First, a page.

6 ways to sharpen your child's math skills this summer

Compiled by Nicole Shepard, Deseret News National Edition

Published: Mon, Aug. 4, 2014, 5:05 a.m. MDT

 School's just around the corner and it's time for kids to sharpen their math schools.

School's just around the corner and it's time for kids to sharpen their math schools.

(Getty Images)

School has been out for over quite a while and according to National Summer Learning Association, 75 percent of students will experience learning loss, especially in math if they aren't actively maintaining it.

Sesame Workshop has teamed up with the National Summer Learning Association, Scholastic and other education organizations to help arm parents with the tools they need to keep children from falling behind in math this summer.

The program is called “Math Is Everywhere” and is designed for students aged 4 to 12. Here are six of the ways to keep your kids using math everyday without them seeing it as homework.

1. Keep them counting

Playing games with two or more sets of dice is a great way to keep their addition fresh in a fun way. Ask the child how many each roll adds up to before moving along.

Snack time during play dates can also be a great way to get your child counting. Ask your child to count out pretzel sticks, apple slices and cookies to be sure everyone gets an equal portion.

2. Get them baking

“One of the best ways to incorporate math into everyday life is by allowing your child to help you cook,” Michelle Pratt with Connections Academy said. “When cooking, it is important to understand numbers, particularly conversions and fractions.”

“Ask your child to be in charge of adding in the ingredients,” Sarah Marcus at Learner.org said. “Ask questions like, ‘If we only had the half cup scoop how many scoops would we need to get to three cups?’”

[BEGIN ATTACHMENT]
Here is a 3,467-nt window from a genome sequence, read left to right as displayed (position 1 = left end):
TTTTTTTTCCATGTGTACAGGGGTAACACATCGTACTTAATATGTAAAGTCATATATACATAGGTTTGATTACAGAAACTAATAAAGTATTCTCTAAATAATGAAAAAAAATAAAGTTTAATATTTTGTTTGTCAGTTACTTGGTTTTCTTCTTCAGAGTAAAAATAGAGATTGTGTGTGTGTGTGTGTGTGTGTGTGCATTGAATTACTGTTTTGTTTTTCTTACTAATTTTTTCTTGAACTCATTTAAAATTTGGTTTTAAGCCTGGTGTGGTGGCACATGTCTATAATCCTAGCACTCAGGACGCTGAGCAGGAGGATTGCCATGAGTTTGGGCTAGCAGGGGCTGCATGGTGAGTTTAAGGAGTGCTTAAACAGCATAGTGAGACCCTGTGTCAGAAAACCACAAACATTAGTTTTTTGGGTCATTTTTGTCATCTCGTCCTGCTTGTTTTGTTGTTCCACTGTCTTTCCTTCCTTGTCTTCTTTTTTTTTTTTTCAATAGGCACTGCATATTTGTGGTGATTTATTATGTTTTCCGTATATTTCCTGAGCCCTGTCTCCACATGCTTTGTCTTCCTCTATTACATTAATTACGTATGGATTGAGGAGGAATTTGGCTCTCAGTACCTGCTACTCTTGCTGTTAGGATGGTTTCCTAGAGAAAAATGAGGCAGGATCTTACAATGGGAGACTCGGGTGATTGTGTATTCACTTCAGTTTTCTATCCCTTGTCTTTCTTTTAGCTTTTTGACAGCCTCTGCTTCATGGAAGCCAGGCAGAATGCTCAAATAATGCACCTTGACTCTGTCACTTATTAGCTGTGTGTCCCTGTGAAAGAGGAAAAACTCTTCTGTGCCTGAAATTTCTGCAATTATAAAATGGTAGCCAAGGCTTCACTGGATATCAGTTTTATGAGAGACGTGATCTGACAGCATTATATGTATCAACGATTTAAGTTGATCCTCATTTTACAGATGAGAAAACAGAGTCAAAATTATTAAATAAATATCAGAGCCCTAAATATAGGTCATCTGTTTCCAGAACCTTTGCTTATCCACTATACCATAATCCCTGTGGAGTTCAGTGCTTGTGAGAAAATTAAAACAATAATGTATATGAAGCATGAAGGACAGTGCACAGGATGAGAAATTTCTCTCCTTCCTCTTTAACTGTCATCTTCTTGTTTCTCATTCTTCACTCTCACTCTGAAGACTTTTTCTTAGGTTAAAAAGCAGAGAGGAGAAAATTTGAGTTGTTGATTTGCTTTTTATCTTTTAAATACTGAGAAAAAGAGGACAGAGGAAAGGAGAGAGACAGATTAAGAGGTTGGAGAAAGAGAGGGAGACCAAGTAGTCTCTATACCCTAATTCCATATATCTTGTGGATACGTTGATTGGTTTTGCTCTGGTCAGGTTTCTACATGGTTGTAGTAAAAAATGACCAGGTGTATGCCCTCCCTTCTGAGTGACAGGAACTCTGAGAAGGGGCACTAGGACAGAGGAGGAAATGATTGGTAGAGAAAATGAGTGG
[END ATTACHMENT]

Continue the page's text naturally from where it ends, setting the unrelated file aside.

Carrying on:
You can also double, triple or half a recipe and have your older children tell you the conversion.

3. Start a small business

Kicking your children’s entrepreneur instincts into gear is another great way to keep their math skills sharp. Opening up a lemonade stand or a snack shack requires counting money and keeping track of inventory

“Letting your children run a lemonade stand or be in charge of your next yard sale will help them understand business skills like supply and demand and profits and losses,” Pratt said.

4. Make a budget

Before the next pool or picnic trip, plan a snack budget and take your children shopping and make sure they stick to the snack budget. Or if you visit a baseball game give your child a $10 bill and ask her to get snacks for the whole family that won’t exceed the money given.

Making these budgets and helping your children stick to them not only reinforces what they know about subtraction but also will help them understand the importance of staying on budget and not going into debt.

“Financial literacy has to be taught consistently and from a young age,” Michael Davidson, head of OECD childhood and schools division, said. “And it is not a subject parents can leave to teachers. Responsible decisions have to be made by parents on behalf of their children.”

5. Plant a garden or make a sports court

“Planting a garden of any size requires math,” Pratt said. “You need to calculate the length and width of your garden as well as spacing of your plants using measurements in inches, feet, centimeters, meters, etc. Without accurate measurements, you risk overcrowding your plants and vegetables.”